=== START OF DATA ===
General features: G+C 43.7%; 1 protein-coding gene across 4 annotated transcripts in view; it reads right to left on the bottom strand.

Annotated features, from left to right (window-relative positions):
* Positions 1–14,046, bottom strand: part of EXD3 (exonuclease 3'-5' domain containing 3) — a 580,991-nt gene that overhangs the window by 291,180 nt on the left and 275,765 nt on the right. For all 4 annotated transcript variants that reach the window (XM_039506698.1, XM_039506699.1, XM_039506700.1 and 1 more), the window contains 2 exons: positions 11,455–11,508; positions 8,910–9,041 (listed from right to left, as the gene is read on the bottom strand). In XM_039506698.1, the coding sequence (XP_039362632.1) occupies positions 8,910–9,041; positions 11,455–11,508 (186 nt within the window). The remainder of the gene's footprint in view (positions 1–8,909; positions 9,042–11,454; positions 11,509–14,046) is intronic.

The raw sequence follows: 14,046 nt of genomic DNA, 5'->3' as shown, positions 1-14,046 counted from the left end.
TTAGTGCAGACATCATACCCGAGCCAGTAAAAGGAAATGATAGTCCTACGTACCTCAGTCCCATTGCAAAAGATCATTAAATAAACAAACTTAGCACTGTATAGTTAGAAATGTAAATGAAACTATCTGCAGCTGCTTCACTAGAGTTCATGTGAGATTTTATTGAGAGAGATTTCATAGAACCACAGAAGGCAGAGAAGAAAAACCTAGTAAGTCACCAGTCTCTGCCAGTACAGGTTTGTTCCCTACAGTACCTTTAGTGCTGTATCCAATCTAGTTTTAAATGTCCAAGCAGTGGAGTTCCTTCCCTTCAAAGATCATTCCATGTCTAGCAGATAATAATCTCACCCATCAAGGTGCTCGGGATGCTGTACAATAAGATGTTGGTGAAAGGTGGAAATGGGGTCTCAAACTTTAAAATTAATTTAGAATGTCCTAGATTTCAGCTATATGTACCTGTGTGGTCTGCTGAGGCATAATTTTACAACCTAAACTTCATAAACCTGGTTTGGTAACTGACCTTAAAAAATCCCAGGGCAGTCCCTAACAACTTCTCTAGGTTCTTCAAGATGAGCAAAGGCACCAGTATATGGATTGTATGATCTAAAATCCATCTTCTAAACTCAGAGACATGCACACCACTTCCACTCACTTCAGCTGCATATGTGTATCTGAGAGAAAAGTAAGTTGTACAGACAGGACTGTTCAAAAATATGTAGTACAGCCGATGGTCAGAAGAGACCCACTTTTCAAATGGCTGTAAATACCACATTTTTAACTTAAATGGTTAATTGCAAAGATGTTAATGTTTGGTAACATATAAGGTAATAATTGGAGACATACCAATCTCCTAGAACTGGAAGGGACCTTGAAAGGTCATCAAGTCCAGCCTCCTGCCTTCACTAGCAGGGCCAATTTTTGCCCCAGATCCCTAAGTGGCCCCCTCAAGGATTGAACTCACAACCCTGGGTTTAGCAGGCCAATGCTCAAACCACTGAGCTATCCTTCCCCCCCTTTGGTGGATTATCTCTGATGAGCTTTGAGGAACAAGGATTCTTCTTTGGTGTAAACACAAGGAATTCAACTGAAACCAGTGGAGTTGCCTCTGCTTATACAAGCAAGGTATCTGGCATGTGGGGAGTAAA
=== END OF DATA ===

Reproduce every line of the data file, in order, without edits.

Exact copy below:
General features: G+C 43.7%; 1 protein-coding gene across 4 annotated transcripts in view; it reads right to left on the bottom strand.

Annotated features, from left to right (window-relative positions):
* Positions 1–14,046, bottom strand: part of EXD3 (exonuclease 3'-5' domain containing 3) — a 580,991-nt gene that overhangs the window by 291,180 nt on the left and 275,765 nt on the right. For all 4 annotated transcript variants that reach the window (XM_039506698.1, XM_039506699.1, XM_039506700.1 and 1 more), the window contains 2 exons: positions 11,455–11,508; positions 8,910–9,041 (listed from right to left, as the gene is read on the bottom strand). In XM_039506698.1, the coding sequence (XP_039362632.1) occupies positions 8,910–9,041; positions 11,455–11,508 (186 nt within the window). The remainder of the gene's footprint in view (positions 1–8,909; positions 9,042–11,454; positions 11,509–14,046) is intronic.

The raw sequence follows: 14,046 nt of genomic DNA, 5'->3' as shown, positions 1-14,046 counted from the left end.
TTAGTGCAGACATCATACCCGAGCCAGTAAAAGGAAATGATAGTCCTACGTACCTCAGTCCCATTGCAAAAGATCATTAAATAAACAAACTTAGCACTGTATAGTTAGAAATGTAAATGAAACTATCTGCAGCTGCTTCACTAGAGTTCATGTGAGATTTTATTGAGAGAGATTTCATAGAACCACAGAAGGCAGAGAAGAAAAACCTAGTAAGTCACCAGTCTCTGCCAGTACAGGTTTGTTCCCTACAGTACCTTTAGTGCTGTATCCAATCTAGTTTTAAATGTCCAAGCAGTGGAGTTCCTTCCCTTCAAAGATCATTCCATGTCTAGCAGATAATAATCTCACCCATCAAGGTGCTCGGGATGCTGTACAATAAGATGTTGGTGAAAGGTGGAAATGGGGTCTCAAACTTTAAAATTAATTTAGAATGTCCTAGATTTCAGCTATATGTACCTGTGTGGTCTGCTGAGGCATAATTTTACAACCTAAACTTCATAAACCTGGTTTGGTAACTGACCTTAAAAAATCCCAGGGCAGTCCCTAACAACTTCTCTAGGTTCTTCAAGATGAGCAAAGGCACCAGTATATGGATTGTATGATCTAAAATCCATCTTCTAAACTCAGAGACATGCACACCACTTCCACTCACTTCAGCTGCATATGTGTATCTGAGAGAAAAGTAAGTTGTACAGACAGGACTGTTCAAAAATATGTAGTACAGCCGATGGTCAGAAGAGACCCACTTTTCAAATGGCTGTAAATACCACATTTTTAACTTAAATGGTTAATTGCAAAGATGTTAATGTTTGGTAACATATAAGGTAATAATTGGAGACATACCAATCTCCTAGAACTGGAAGGGACCTTGAAAGGTCATCAAGTCCAGCCTCCTGCCTTCACTAGCAGGGCCAATTTTTGCCCCAGATCCCTAAGTGGCCCCCTCAAGGATTGAACTCACAACCCTGGGTTTAGCAGGCCAATGCTCAAACCACTGAGCTATCCTTCCCCCCCTTTGGTGGATTATCTCTGATGAGCTTTGAGGAACAAGGATTCTTCTTTGGTGTAAACACAAGGAATTCAACTGAAACCAGTGGAGTTGCCTCTGCTTATACAAGCAAGGTATCTGGCATGTGGGGAGTAAA